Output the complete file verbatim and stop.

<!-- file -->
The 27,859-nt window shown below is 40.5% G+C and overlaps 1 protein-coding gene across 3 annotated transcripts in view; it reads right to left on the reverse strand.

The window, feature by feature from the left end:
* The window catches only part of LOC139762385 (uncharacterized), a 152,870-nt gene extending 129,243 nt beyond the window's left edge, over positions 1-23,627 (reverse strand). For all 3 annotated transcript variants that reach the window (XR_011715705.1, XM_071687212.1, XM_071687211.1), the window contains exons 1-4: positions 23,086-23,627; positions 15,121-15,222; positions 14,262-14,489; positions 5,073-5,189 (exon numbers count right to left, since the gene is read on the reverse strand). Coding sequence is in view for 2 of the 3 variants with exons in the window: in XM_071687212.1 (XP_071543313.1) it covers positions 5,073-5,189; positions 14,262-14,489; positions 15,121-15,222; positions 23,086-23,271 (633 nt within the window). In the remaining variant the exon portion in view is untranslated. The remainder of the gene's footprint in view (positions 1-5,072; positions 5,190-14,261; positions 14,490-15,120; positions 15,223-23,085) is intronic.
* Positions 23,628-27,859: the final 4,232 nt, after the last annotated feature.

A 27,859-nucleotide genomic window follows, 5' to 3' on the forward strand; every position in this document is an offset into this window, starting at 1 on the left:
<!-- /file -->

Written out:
The 27,859-nt window shown below is 40.5% G+C and overlaps 1 protein-coding gene across 3 annotated transcripts in view; it reads right to left on the reverse strand.

The window, feature by feature from the left end:
* The window catches only part of LOC139762385 (uncharacterized), a 152,870-nt gene extending 129,243 nt beyond the window's left edge, over positions 1-23,627 (reverse strand). For all 3 annotated transcript variants that reach the window (XR_011715705.1, XM_071687212.1, XM_071687211.1), the window contains exons 1-4: positions 23,086-23,627; positions 15,121-15,222; positions 14,262-14,489; positions 5,073-5,189 (exon numbers count right to left, since the gene is read on the reverse strand). Coding sequence is in view for 2 of the 3 variants with exons in the window: in XM_071687212.1 (XP_071543313.1) it covers positions 5,073-5,189; positions 14,262-14,489; positions 15,121-15,222; positions 23,086-23,271 (633 nt within the window). In the remaining variant the exon portion in view is untranslated. The remainder of the gene's footprint in view (positions 1-5,072; positions 5,190-14,261; positions 14,490-15,120; positions 15,223-23,085) is intronic.
* Positions 23,628-27,859: the final 4,232 nt, after the last annotated feature.

A 27,859-nucleotide genomic window follows, 5' to 3' on the forward strand; every position in this document is an offset into this window, starting at 1 on the left: